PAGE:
"Bah," the Pearl's current captain waved his free hand in annoyance. "Jack's no sentimental fool." He considered his statement for a moment, then added, "At least not the kind that would go to the lengths of dying of it."
Ragetti looked about to protest, but Barbossa cut him off. "I'll have no more of this foolishness on my ship," he said. "We left Jack Sparrow behind at the pier in Tortuga, whole of mind and body, and if any of you louts let your sore, guilty consciences conjure up visions of his avenging ghost, then that is your affair, not mine."
Ragetti nodded obediently and exited the cabin without a word, but Barbossa knew that he had not been convinced.
The first time Jack Sparrow's "ghost" had made an appearance, the Pearl had been at sea for less than a day, and the specter hadn't missed a day since. He seemed to appear to the most horribly superstitious of sailors, as if he knew which men would be vulnerable. He was seen prancing about the sight of accidents and other misfortunes before they happened, and yet in the weeks they had been at sea, Barbossa had never laid eyes on him once. He had to admit that it would be like Jack to show his face to every living soul on the ship but the one he most wished to torment.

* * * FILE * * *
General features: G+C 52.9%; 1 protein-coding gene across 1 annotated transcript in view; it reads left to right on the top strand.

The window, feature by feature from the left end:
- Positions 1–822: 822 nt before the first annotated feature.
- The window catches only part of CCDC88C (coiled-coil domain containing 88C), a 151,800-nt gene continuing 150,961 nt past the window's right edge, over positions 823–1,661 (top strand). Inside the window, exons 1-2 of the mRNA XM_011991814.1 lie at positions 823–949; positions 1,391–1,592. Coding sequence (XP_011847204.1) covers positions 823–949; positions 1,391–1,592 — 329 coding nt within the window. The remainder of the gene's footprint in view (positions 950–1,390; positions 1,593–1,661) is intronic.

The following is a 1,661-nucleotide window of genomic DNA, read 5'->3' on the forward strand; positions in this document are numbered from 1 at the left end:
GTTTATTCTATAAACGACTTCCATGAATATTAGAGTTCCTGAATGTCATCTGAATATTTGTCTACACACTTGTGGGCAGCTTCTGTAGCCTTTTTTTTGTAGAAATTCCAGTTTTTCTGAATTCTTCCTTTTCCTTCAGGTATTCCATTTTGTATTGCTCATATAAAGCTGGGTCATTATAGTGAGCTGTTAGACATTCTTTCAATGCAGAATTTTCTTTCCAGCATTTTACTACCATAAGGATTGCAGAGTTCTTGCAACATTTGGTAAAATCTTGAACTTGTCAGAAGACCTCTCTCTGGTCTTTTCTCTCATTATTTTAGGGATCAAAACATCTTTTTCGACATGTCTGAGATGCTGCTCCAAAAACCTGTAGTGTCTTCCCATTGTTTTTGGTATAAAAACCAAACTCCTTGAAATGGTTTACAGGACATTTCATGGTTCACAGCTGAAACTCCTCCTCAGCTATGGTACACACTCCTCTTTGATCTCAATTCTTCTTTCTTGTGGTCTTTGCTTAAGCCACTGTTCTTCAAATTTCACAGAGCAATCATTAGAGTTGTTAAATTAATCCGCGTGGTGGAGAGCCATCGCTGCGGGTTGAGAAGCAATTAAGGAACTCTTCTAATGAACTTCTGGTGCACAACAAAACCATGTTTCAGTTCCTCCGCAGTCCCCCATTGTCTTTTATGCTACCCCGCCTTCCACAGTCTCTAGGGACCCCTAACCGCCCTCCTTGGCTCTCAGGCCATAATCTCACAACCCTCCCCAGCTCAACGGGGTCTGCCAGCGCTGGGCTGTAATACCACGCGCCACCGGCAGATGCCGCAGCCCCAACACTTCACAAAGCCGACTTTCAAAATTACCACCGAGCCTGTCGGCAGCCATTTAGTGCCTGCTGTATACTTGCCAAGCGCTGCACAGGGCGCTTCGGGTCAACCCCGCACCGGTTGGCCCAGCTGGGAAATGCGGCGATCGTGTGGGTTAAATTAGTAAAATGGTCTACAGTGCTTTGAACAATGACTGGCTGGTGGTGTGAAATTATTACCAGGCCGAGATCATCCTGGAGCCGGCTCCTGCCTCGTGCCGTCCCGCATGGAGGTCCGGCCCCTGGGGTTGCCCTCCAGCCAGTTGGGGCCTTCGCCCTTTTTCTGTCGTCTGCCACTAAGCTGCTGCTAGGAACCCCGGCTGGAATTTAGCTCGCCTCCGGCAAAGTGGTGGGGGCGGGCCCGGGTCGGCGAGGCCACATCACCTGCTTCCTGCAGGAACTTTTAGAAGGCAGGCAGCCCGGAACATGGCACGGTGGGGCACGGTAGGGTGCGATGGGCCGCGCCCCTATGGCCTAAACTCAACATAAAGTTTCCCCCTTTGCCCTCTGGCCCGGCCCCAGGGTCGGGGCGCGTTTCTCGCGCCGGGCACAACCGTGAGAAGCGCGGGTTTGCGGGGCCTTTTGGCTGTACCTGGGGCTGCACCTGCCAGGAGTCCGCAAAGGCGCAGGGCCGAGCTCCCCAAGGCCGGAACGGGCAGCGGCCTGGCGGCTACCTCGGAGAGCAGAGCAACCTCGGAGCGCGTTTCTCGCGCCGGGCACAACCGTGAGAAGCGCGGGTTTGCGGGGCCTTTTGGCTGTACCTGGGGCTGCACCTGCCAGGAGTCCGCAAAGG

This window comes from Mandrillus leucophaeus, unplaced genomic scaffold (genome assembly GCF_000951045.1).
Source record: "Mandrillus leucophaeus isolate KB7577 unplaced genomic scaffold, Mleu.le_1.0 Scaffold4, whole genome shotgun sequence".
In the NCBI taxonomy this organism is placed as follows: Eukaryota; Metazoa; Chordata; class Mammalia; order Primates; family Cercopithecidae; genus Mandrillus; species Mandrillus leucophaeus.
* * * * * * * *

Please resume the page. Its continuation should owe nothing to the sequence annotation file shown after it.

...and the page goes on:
He might even have been worried if he had not lived through these events before. The shade of a man who should not yet be dead, the petty accidents, the frightened sailors… it was all exactly as it had been in the weeks after he had left Jack Sparrow on a deserted spit of land and sailed away to claim the treasure of the Isla de Muerta for himself. Then, too, the crew had seen Jack everywhere, and only when Barbossa had sent Bootstrap over the side with a canon chained to each leg had the whispers stopped.
If events were indeed repeating themselves, Barbossa knew who was to blame. He checked to make sure the door to his cabin was locked—no use in looking the madman to the crew—and he put his hand against the heavy beam that ran down the middle of the window at the stern.
"There's no use pouting, m'girl," he said. "I nabbed you out from under him, fair and square."
There was no response but the gentle creaking of the timbers as the ship cut through a calm sea.